The prostate is a gland found only in men that plays an important role in the reproductive system. It is located just below the bladder and surrounds the urethra, which is the tube that carries urine from the bladder out of the body.
The prostate gland produces fluid that is mixed with sperm to create semen. This fluid helps to nourish and protect the sperm as it travels through the female reproductive system.
As men age, the prostate gland may become enlarged, which can lead to problems with urination. This condition is called benign prostatic hyperplasia (BPH) and is not cancerous. You may find it helpful to answer one of our validated questionnaires to objectively assess the severity of your symptoms - IPSS (regarding problems with urination), and ICIQ (regarding incontinence).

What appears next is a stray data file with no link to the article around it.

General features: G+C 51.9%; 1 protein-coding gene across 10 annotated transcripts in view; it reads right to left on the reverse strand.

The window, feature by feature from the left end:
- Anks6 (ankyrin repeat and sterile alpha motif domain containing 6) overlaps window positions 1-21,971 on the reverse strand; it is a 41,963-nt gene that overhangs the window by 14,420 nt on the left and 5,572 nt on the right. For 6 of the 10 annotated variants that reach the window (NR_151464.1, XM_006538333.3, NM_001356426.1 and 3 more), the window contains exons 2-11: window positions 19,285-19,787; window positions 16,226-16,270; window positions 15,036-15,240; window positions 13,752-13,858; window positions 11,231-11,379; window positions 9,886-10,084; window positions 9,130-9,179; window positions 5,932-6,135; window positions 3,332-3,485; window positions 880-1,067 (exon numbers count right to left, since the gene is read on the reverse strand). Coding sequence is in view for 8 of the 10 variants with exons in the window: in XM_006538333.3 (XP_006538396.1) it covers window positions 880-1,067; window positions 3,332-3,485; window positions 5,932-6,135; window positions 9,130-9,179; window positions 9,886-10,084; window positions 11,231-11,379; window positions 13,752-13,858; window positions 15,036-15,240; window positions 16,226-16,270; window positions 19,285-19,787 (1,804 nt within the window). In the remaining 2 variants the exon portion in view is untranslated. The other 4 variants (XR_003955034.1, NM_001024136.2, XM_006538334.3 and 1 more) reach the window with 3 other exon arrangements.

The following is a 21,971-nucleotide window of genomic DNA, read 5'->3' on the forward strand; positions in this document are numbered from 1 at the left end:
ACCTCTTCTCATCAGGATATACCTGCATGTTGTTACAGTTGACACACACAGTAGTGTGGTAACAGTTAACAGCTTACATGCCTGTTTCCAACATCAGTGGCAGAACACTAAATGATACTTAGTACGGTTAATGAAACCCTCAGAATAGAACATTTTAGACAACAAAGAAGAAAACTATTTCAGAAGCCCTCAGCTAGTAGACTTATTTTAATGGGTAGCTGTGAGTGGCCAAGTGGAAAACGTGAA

Prostate cancer is the most common type of cancer found in men. It is usually asymptomatic, though it can occasionally be associated with bleeding in the urine, problems with urination, or bony pain. Prostate cancer is usually detected through prostate-specific antigen (PSA) blood tests.
Other common prostate problems include prostatitis, which is an inflammation of the prostate gland, and bladder stones, which are often caused by obstruction from an enlarged prostate.
PSA (prostate-specific antigen) screening has been shown to reduce prostate cancer mortality in men, and is recommended in most international guidelines. The Australian guidelines from the Prostate Cancer foundation recommend:
The decision to perform screening should be made after a discussion about advantages and disadvantages of screening
Start screening at 50 years of age, or 45 in high risk/concerned individuals, or 40 in very high risk men (father and 2 brothers)
Biennial PSA from 50-69y/o
Refer to a urologist if PSA>3.0